Friday, April 29, 2011

Reading on Vacation

          Major Pettigrew's Last Stand: A Novel (Random House Reader's Circle)        Among the Missing (Ballantine Reader's Circle)        Mennonite in a Little Black Dress: A Memoir of Going Home

What a good vacation for reading!

I started with P.S. I LOVE YOU, warnings about excessive crying notwithstanding. Set in Ireland, Holly's husband dies. She is grief stricken, but with the help of her family and friends, and letters her husband wrote to her which she found after he died, she is able to work through her grief. Touching and sweet. I didn't cry too much!

Louise Erdrich's SHADOW TAG was next. Irene keeps two diaries. One, the Red Diary, is the one her abusive, artistic husband Gil reads. The Blue Diary she keeps in a safety deposit box, in which she writes how she really feels. She uses the Red Diary to manipulate Gil. A train wreck of a relationship, well done.

Dan Chaon, one of Therapist's favorite authors, wrote AMONG THE MISSING, a book of short stories. This lesser known book came out before his novels, AWAIT YOUR REPLY, and YOU REMIND ME OF ME: A NOVEL. I haven't finished all of the stories (yet). Dark with characters that are a The story that is sticking with me is "I Demand to Know Where You're Taking Me", told from Cheryl's point of view about her husband's brothers, one of whom is in prison for rape and murder. A parrot features prominently.

MAJOR PETTIGREW'S LAST STAND was the book I enjoyed the most. Retired and oh-so-proper Major Ernest Pettigrew lives in a village in England. His brother dies and he has a few things to sort out. He covets a gun his brother had and which his son, sister-in-law and niece desperately want to sell. He finds himself attracted to Mrs. Ali, an Englishwoman by birth if not by ancestry. His village may be changing due to development by an American firm. How does one remain true to who one is, and who one wants to be when (mostly) well-meaning villagers and family members don't like what one is doing?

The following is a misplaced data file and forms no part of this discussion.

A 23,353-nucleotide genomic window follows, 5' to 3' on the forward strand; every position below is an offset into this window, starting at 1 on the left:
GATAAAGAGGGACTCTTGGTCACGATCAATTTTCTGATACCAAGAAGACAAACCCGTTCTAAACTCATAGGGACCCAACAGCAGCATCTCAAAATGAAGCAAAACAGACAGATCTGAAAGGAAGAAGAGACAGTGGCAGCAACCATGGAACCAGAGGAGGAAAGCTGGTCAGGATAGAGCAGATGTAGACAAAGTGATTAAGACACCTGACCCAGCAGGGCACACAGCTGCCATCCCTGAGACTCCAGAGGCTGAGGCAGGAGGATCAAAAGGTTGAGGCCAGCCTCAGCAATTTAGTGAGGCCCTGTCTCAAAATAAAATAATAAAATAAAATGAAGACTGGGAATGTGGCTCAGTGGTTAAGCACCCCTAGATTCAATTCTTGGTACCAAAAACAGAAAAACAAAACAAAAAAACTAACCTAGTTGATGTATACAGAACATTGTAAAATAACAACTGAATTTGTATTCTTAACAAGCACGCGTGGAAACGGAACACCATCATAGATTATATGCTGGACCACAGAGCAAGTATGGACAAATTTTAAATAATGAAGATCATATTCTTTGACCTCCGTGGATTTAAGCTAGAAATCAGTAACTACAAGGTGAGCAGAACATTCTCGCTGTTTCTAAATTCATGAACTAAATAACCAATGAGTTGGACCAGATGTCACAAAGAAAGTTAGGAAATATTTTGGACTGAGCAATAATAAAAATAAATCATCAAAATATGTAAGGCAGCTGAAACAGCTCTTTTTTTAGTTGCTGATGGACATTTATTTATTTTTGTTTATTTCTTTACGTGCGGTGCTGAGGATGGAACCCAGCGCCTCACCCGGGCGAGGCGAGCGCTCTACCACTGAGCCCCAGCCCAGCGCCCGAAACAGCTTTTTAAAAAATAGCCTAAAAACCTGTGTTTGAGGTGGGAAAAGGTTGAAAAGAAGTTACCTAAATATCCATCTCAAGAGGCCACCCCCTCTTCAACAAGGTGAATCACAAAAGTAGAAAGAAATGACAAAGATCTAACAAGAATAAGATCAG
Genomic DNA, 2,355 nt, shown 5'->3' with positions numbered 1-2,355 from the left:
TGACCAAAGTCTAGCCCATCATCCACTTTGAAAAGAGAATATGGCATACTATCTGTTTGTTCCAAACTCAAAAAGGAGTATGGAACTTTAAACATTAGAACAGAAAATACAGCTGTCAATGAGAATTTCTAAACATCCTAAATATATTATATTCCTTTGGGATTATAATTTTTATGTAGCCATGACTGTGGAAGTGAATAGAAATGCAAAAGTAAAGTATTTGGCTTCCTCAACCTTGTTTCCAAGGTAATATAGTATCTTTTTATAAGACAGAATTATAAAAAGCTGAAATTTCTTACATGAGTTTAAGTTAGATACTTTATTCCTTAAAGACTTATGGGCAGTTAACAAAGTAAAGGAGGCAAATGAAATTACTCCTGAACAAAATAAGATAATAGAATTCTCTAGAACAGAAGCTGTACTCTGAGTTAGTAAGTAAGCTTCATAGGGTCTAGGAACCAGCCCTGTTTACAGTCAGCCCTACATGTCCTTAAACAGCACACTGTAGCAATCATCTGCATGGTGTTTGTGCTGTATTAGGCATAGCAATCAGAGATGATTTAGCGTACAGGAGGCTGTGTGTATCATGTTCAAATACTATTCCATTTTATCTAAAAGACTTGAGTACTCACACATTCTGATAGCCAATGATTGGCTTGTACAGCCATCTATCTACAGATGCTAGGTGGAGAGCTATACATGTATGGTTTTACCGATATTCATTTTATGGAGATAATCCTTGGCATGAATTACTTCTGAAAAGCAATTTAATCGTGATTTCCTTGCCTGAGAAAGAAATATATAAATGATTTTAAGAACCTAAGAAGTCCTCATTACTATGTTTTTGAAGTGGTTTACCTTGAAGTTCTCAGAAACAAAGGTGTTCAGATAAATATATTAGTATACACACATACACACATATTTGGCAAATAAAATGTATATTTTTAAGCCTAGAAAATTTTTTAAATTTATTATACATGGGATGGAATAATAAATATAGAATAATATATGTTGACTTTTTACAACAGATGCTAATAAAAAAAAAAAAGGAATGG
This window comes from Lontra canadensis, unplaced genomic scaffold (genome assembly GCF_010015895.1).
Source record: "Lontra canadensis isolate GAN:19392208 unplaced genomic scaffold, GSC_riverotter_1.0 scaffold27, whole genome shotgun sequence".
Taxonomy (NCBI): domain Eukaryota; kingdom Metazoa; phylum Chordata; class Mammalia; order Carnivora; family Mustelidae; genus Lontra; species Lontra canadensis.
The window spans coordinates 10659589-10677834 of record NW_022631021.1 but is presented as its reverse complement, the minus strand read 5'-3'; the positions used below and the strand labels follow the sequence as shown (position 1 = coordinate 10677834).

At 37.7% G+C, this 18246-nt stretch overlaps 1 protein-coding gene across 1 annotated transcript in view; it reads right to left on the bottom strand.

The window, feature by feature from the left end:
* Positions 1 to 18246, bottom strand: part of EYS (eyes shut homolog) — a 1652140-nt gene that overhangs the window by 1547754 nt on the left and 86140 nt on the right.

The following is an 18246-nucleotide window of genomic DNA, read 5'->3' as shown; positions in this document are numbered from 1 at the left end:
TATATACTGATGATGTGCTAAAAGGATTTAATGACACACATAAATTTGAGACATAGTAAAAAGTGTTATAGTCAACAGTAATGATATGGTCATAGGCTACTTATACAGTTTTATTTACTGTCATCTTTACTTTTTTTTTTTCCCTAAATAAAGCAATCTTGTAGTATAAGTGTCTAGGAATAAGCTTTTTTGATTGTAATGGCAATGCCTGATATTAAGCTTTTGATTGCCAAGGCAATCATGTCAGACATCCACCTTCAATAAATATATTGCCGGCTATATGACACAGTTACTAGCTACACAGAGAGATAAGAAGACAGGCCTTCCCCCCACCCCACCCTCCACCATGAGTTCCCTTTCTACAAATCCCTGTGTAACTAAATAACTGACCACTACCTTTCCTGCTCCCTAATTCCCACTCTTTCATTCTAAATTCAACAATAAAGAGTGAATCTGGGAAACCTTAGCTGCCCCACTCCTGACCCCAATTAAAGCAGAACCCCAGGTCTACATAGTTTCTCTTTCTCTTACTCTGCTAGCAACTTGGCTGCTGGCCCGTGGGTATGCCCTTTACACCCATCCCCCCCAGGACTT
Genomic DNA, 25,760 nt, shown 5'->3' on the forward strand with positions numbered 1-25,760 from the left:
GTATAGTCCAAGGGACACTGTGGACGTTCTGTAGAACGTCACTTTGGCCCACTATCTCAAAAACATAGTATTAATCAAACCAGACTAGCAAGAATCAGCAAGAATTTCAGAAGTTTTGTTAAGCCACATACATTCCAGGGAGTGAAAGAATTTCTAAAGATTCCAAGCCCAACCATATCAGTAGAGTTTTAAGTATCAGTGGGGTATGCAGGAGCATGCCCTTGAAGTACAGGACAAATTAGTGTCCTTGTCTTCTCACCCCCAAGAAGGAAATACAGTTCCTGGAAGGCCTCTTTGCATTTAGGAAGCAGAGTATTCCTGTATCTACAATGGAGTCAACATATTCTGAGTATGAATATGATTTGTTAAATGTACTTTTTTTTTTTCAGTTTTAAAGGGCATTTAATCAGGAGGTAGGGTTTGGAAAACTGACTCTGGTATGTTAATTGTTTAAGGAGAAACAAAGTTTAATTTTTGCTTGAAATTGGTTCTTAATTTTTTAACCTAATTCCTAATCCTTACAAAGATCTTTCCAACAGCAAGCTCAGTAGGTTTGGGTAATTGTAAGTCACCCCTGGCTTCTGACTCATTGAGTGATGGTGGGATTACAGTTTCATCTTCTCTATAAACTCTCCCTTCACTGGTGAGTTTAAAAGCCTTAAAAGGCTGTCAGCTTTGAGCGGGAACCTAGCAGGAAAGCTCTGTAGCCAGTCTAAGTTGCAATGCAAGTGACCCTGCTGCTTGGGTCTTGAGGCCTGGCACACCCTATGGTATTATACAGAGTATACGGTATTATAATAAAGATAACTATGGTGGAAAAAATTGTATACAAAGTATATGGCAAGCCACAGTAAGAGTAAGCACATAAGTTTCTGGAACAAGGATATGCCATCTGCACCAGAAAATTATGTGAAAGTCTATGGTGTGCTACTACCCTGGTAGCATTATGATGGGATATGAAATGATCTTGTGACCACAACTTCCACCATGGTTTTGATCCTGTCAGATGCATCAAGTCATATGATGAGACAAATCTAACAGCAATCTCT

THE POISONER'S HANDBOOK was fascinating. Each chapter covers a particular poison. Blum uses actual medical and criminal cases from the 1920's in New York City to show the hard won beginnings and development of forensic science. Intriguing.

Alas, I could not get into CHARLES JESSOLD, CONSIDERED A MURDERER. I tried. Even when I tried and had not had a margarita or two, I couldn't get into it. That was disappointing. Because of this, I needed another book for the flight home. MENNONITE IN A LITTLE BLACK DRESS by Rhoda Janzen has been one I'd been eying for a while at the bookstore. Janzen's husband leaves her and in the very same week she is in a fairly serious car accident. She decides to spend some time with her parents, back in the Mennonite household of her childhood. She is an academic, and comes back to her strict religious upbringing with new, and often humorous eyes.

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